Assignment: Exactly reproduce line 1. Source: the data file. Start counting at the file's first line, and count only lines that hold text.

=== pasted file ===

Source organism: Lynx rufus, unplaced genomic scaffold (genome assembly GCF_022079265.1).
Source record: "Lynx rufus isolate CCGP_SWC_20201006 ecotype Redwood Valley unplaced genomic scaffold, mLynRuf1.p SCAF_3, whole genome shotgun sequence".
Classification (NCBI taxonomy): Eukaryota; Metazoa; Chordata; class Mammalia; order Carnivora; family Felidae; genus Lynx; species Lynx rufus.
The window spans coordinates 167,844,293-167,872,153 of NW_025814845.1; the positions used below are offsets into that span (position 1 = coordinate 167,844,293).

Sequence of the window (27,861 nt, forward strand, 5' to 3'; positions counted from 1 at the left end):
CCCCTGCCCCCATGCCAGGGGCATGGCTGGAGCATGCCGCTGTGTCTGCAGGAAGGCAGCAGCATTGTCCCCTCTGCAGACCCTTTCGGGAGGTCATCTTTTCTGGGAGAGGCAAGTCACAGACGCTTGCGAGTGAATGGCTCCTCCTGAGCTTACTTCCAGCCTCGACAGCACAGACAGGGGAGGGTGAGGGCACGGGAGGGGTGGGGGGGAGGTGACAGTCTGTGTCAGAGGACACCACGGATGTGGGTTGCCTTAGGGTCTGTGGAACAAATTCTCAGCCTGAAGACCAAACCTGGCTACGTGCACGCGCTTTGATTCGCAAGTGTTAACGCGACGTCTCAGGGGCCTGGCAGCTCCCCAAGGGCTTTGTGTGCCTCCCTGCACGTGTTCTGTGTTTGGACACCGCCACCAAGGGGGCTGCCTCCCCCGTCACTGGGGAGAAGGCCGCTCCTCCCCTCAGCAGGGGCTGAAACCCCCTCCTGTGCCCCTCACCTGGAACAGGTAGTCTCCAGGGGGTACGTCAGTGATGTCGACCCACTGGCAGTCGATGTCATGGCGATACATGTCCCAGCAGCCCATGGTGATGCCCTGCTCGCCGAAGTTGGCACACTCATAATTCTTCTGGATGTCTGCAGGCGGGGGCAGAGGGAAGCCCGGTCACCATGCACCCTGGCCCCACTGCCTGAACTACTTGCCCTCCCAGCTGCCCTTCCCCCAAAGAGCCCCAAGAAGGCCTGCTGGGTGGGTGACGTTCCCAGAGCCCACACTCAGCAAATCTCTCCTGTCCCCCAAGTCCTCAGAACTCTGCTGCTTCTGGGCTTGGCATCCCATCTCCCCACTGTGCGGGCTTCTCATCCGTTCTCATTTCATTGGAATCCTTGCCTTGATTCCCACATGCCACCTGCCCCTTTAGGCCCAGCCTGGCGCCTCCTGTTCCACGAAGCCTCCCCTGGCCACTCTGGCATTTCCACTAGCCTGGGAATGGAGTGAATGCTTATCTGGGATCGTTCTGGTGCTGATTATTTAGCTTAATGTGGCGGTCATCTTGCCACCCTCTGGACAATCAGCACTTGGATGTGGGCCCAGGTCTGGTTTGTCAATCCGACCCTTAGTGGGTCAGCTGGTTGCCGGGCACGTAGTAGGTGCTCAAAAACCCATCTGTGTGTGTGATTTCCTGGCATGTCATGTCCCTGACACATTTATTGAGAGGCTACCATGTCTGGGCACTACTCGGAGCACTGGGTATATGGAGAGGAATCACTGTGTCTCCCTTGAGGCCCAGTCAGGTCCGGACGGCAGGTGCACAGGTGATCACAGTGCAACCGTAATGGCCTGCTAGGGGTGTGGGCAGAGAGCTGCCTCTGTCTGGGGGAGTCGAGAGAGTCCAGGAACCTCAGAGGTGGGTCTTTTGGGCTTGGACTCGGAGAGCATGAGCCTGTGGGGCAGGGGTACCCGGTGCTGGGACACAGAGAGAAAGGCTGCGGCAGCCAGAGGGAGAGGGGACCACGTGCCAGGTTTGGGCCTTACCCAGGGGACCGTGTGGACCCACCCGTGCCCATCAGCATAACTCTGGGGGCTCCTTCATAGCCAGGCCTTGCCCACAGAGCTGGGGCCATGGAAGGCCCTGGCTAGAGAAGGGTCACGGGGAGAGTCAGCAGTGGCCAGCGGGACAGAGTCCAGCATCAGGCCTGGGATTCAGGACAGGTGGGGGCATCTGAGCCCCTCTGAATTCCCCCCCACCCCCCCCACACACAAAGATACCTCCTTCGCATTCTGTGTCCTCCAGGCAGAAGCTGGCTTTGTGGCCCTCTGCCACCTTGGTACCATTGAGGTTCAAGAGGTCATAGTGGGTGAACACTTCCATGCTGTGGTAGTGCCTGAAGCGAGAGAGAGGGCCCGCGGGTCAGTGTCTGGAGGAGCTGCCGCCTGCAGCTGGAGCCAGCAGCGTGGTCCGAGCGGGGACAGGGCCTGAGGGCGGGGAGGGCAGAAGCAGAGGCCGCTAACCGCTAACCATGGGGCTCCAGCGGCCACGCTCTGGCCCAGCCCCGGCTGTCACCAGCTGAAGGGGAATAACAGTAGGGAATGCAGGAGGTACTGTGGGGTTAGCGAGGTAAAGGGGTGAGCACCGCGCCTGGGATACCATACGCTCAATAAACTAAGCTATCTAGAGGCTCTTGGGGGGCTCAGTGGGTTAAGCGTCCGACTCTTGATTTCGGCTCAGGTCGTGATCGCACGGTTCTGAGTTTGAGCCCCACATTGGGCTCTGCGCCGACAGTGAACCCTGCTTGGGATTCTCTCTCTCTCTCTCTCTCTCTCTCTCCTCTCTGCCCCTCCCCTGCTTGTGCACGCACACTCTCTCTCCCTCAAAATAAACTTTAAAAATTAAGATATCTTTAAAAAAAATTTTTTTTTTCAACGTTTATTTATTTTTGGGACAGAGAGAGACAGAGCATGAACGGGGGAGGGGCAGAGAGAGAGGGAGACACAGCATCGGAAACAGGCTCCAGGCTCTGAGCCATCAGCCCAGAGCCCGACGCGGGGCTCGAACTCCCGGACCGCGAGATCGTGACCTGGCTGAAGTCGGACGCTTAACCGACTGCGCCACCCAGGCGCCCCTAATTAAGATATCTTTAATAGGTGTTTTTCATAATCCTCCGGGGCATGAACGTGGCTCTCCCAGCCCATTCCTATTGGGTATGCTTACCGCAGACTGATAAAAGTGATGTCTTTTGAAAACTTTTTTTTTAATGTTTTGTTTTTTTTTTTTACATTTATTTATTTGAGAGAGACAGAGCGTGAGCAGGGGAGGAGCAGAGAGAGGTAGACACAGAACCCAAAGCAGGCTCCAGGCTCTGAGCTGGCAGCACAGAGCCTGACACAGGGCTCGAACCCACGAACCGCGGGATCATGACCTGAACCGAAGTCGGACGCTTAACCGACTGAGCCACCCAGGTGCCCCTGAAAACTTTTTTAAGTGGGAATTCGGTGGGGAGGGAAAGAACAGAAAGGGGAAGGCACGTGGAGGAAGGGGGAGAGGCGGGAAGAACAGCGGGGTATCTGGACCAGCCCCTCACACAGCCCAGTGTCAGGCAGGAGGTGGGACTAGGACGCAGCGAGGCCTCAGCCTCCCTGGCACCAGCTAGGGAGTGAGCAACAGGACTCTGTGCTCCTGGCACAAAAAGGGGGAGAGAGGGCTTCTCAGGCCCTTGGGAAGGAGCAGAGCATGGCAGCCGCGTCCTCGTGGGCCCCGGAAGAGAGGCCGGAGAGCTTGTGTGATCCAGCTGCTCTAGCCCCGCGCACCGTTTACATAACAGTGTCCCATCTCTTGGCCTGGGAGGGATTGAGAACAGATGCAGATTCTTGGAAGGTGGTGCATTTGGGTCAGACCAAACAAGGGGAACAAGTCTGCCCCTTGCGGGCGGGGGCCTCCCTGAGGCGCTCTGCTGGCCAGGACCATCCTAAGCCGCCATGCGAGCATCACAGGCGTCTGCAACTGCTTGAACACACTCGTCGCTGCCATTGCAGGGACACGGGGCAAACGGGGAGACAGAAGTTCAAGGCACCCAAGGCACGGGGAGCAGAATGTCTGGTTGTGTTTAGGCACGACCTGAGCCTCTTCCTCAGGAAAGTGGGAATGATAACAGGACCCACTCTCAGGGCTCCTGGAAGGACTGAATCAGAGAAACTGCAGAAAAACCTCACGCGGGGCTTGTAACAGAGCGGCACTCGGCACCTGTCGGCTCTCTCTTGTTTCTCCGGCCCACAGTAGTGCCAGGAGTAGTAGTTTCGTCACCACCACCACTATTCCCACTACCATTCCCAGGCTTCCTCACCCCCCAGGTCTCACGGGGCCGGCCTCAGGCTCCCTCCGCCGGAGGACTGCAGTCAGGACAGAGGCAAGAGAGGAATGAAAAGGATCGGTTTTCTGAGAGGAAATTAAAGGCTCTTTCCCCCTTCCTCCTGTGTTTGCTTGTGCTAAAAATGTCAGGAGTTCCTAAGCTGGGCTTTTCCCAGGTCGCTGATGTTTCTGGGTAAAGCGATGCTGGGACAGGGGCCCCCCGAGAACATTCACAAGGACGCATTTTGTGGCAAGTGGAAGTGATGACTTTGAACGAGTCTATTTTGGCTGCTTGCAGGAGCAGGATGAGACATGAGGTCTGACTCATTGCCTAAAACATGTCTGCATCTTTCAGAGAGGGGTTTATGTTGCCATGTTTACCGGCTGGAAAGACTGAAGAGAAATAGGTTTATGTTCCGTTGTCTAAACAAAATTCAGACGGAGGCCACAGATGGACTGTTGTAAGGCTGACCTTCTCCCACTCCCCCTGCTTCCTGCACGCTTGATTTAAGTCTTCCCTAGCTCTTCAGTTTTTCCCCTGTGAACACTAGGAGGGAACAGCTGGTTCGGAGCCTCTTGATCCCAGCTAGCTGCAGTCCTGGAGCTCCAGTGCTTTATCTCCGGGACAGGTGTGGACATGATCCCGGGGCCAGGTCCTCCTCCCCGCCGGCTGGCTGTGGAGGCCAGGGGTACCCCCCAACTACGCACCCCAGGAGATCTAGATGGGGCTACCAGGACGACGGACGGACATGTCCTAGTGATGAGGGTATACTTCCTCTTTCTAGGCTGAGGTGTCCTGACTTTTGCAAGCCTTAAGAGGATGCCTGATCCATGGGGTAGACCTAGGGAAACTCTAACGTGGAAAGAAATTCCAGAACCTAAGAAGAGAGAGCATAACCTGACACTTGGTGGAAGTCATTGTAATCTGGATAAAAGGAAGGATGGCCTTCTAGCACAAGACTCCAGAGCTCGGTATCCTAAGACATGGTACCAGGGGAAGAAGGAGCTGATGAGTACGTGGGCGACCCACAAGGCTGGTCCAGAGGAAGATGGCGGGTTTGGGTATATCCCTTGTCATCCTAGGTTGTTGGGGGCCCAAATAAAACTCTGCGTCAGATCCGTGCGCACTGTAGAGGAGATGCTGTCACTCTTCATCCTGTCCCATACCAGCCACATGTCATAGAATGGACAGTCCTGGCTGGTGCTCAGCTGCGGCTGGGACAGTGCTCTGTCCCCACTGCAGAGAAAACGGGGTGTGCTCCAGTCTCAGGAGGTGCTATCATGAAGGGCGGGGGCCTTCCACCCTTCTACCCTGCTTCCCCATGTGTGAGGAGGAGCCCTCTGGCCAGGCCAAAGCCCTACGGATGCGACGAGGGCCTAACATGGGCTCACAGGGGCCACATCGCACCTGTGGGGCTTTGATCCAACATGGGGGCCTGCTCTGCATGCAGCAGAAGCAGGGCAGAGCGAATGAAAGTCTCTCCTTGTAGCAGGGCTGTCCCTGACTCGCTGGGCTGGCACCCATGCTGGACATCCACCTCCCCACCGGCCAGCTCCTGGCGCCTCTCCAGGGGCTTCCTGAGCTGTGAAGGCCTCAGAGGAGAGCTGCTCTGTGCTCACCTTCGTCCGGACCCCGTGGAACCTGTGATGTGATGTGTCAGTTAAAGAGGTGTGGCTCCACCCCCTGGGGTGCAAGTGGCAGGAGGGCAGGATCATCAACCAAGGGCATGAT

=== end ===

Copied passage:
Source organism: Lynx rufus, unplaced genomic scaffold (genome assembly GCF_022079265.1).